Inside the Collection


March 16, 2011

Charles Pickett
I love ruins, and I’m not alone in this taste. A fair swag of the world’s most visited tourist sites are ruins: the Forum, the Great Wall, the Pyramids and so on – it’s an impressive list.

Bernard Sahm (1926-2011)

March 14, 2011

Paul Donnelly
Bernard Sahm was a greatly respected potter whose work is represented in all the major galleries of Australia. He trained and practiced as an industrial draughtsman which gave him skills he was to use in his distinctive ceramic output that frequently included drawn and applied detail.

The Trolley man Part 2

March 9, 2011

Charles Pickett
In May 2010 I published a Curatorial blog piece about Josef Cindric and his trolley. Towards the end of his life, Cindric became something of a minor celebrity. Artists photographed and filmed him.

Cool Tartan

March 2, 2011

Lynne McNairn
Recently I stopped to look at a Highland Pipe Band who were playing in the Corso at Manly. It was a hot and sticky Sydney summer day and the heavy tartan kilts looked out of place although the band members were wearing short sleeved shirts and did not have jackets.

Sydney’s last trams

February 25, 2011

Margaret Simpson
Fifty years ago today, on the 25 February 1961, Sydney’s last electric trams operated on the La Perouse and Maroubra Beach lines. The last day of trams is a great date to remember for trivia nights.

Josiah Wedgwood’s colourful chemistry experiments

February 22, 2011

Debbie Rudder
Josiah Wedgwood, who founded the Wedgwood company in 1759, carried out thousands of experiments to determine which chemicals and processes were needed to make porcelain-like ceramics in a range of colours.

Shiga Shigeo (1928-2011)

February 15, 2011

Paul Donnelly
We note with sadness the passing last week of Shiga Shigeo, a great ceramic artist and teacher whose profound influence will doubtless survive through his students to future generations of Australian potters.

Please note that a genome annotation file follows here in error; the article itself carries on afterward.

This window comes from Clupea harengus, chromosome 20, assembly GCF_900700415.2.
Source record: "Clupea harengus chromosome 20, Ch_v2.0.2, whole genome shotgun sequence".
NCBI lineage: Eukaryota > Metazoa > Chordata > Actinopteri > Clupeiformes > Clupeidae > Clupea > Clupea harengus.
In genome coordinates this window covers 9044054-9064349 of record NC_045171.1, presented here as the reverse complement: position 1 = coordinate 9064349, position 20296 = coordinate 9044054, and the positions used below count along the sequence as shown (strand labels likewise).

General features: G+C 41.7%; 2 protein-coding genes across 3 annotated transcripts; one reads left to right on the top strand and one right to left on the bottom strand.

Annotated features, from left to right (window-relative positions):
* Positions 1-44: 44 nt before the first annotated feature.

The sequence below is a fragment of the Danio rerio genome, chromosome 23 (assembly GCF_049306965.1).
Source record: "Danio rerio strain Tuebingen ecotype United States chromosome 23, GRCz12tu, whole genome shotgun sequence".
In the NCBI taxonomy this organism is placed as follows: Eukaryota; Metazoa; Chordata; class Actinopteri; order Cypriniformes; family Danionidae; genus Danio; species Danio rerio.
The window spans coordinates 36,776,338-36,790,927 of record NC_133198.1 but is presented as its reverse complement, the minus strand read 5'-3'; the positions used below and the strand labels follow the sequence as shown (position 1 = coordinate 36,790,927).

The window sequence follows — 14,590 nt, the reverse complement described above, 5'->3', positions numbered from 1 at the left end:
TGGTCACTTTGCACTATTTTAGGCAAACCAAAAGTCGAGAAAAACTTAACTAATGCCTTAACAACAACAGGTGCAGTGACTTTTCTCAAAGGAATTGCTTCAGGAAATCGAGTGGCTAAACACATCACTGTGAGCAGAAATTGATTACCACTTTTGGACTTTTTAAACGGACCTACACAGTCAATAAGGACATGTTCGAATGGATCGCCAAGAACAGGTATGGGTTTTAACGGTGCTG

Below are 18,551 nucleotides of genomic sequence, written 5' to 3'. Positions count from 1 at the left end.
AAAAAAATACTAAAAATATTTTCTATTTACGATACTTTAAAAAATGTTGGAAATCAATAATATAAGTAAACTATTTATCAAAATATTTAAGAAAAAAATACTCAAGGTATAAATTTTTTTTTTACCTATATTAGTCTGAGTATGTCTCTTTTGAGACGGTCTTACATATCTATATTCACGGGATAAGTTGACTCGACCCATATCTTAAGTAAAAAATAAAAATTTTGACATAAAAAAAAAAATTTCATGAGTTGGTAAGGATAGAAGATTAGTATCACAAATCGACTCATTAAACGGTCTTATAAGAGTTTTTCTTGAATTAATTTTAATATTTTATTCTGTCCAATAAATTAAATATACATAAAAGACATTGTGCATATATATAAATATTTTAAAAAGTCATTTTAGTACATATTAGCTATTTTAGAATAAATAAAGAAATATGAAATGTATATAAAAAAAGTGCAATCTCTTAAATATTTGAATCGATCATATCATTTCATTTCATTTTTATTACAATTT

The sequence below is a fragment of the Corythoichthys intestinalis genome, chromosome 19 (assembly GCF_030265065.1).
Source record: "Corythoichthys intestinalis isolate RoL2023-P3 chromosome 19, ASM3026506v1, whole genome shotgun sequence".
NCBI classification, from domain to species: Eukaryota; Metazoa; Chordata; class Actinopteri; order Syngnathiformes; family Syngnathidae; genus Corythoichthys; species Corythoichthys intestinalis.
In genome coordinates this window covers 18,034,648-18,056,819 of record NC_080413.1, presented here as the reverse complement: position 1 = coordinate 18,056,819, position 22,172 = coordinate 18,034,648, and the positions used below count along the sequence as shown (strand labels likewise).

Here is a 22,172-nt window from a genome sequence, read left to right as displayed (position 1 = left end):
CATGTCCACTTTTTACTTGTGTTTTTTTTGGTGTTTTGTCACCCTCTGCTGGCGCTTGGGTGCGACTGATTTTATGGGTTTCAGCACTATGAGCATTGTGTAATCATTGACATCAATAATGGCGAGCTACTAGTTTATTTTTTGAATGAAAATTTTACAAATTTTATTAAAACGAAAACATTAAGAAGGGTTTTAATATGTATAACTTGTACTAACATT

Copies and collections

February 14, 2011

Charles Pickett
Erika recently wrote about ‘real vs. fake’ museum objects, using the example of repro fossils as an example. It’s an interesting issue: that museums continue to thrive in the digital age is largely due to their role as repositories of the ‘real’ and ‘authentic’.

My escape from Cairo: Egypt’s Uprising and the National Museum

February 9, 2011

Melanie Pitkin
I have just returned from Cairo after a tumultuous few days caught up in the demonstrations in Egypt. I was meant to be there for 6 weeks undertaking research for my PhD before leading an independent 24-day tour of Egypt, “From Alexandria to Abu Simbel” for Alumni Travel in Sydney.

Oceans, data, and climate change: Sea Robots

February 8, 2011

Erika Taylor
Attention data nerds and science geeks, you will love this object. This is what is known as an Argo float (I prefer the term sea robot), the picture doesn’t give you a sense of scale but the whole unit is about 6 feet tall.

Real vs Fake: Museum objects

February 3, 2011

Erika Taylor
Whilst working on the new ‘Ecologic: creating a sustainable future’ exhibition, we were looking for objects to help us tell the story of climate change, and more specifically talk about the fossil record.

Old objects new ideas: volcanoes and climate change

February 1, 2011

Erika Taylor
This inconspicuous lump of rock is actually a piece of lava from Mt. Vesuvius, Italy. It is one of the Museum’s earliest collected objects, having been purchased in 1886 in New York. It was probably no more that a curiosity back then, yet it has been incredibly valuable for us to use in discussing contemporary issues.